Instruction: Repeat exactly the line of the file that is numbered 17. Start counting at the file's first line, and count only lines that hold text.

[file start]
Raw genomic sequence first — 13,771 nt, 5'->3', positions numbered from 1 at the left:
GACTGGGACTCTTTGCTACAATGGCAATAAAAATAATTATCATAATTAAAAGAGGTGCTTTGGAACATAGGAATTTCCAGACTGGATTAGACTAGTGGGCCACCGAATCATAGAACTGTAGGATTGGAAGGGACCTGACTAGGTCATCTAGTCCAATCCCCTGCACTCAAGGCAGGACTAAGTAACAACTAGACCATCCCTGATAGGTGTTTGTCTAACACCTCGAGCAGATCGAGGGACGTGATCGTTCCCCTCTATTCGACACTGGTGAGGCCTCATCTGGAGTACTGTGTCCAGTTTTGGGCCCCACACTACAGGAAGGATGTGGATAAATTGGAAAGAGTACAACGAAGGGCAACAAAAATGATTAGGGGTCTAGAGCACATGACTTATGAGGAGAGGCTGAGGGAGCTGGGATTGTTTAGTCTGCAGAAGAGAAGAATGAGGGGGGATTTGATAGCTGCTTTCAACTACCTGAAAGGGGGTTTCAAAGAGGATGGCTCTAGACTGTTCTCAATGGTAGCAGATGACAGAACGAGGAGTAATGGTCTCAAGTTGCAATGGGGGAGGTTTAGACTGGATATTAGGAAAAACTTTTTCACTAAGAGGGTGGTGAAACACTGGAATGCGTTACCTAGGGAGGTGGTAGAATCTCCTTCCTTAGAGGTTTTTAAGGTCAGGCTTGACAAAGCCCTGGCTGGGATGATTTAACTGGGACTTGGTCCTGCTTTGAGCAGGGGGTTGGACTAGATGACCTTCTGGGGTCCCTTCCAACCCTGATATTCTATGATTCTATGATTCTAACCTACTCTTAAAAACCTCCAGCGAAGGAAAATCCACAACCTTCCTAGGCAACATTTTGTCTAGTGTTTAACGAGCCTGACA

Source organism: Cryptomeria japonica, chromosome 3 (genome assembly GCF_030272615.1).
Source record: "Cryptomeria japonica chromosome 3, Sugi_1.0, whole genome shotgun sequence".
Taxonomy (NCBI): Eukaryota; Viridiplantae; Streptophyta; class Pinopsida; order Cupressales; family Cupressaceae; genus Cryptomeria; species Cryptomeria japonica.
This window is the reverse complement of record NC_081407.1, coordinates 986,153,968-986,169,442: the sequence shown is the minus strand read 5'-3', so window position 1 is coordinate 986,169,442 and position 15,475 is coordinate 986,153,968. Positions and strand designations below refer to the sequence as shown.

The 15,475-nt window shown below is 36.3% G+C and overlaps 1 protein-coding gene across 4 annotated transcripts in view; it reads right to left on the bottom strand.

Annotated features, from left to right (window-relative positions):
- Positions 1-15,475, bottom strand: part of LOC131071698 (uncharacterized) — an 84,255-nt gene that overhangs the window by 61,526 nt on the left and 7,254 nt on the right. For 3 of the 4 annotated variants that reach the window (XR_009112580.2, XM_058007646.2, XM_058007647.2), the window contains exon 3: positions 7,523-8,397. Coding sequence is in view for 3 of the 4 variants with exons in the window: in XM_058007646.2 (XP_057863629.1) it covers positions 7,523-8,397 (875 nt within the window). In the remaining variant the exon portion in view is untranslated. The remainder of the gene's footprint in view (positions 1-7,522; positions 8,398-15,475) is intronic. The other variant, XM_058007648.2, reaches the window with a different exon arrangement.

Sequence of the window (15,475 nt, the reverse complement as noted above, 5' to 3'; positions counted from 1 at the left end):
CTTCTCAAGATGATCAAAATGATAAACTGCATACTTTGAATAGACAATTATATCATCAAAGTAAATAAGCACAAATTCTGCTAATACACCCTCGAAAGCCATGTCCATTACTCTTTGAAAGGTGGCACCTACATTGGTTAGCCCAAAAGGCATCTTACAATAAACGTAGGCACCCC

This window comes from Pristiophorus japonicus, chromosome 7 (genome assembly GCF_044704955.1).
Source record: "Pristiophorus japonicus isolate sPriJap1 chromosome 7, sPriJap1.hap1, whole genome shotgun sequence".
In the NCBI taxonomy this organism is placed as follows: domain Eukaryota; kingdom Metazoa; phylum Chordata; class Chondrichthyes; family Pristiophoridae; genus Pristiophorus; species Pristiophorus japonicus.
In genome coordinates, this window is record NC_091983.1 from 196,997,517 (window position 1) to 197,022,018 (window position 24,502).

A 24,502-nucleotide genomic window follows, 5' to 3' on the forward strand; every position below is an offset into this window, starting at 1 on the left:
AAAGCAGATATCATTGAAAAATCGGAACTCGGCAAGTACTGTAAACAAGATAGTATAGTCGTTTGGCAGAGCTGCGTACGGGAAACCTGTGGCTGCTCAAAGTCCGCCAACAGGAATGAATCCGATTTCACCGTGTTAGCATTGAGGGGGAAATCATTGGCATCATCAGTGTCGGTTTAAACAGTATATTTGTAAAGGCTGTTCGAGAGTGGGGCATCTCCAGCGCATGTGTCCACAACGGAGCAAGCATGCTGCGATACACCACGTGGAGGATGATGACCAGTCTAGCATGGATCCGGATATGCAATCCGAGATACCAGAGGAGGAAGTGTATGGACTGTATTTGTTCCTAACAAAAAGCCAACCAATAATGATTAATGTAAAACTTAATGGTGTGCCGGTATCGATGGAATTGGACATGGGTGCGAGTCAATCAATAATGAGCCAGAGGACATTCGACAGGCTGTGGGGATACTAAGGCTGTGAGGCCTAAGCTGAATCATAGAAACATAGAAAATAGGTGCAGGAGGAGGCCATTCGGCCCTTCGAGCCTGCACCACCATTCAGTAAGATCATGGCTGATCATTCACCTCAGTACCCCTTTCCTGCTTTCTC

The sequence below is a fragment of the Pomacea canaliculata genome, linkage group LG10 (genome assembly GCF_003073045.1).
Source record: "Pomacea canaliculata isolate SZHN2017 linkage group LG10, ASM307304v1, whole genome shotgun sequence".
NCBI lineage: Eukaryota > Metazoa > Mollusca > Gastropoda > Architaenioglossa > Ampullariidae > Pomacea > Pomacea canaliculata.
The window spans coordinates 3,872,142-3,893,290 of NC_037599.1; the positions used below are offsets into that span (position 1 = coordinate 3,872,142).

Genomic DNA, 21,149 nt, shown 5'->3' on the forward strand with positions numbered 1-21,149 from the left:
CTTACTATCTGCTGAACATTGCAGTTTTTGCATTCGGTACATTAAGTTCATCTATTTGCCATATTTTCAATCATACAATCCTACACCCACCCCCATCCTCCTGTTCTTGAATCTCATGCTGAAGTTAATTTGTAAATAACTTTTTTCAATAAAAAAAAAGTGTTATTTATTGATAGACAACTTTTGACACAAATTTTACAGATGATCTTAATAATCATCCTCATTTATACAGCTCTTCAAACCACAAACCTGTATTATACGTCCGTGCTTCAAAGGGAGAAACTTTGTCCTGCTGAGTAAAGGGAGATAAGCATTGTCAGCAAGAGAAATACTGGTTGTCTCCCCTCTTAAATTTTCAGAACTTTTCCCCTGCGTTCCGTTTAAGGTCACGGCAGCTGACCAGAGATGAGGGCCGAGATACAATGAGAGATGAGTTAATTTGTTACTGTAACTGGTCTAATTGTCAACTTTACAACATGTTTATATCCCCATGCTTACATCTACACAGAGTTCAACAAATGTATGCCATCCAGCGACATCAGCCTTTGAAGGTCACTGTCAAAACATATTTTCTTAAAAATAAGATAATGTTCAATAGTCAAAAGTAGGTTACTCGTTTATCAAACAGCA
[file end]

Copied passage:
AAAGCAGATATCATTGAAAAATCGGAACTCGGCAAGTACTGTAAACAAGATAGTATAGTCGTTTGGCAGAGCTGCGTACGGGAAACCTGTGGCTGCTCAAAGTCCGCCAACAGGAATGAATCCGATTTCACCGTGTTAGCATTGAGGGGGAAATCATTGGCATCATCAGTGTCGGTTTAAACAGTATATTTGTAAAGGCTGTTCGAGAGTGGGGCATCTCCAGCGCATGTGTCCACAACGGAGCAAGCATGCTGCGATACACCACGTGGAGGATGATGACCAGTCTAGCATGGATCCGGATATGCAATCCGAGATACCAGAGGAGGAAGTGTATGGACTGTATTTGTTCCTAACAAAAAGCCAACCAATAATGATTAATGTAAAACTTAATGGTGTGCCGGTATCGATGGAATTGGACATGGGTGCGAGTCAATCAATAATGAGCCAGAGGACATTCGACAGGCTGTGGGGATACTAAGGCTGTGAGGCCTAAGCTGAATCATAGAAACATAGAAAATAGGTGCAGGAGGAGGCCATTCGGCCCTTCGAGCCTGCACCACCATTCAGTAAGATCATGGCTGATCATTCACCTCAGTACCCCTTTCCTGCTTTCTC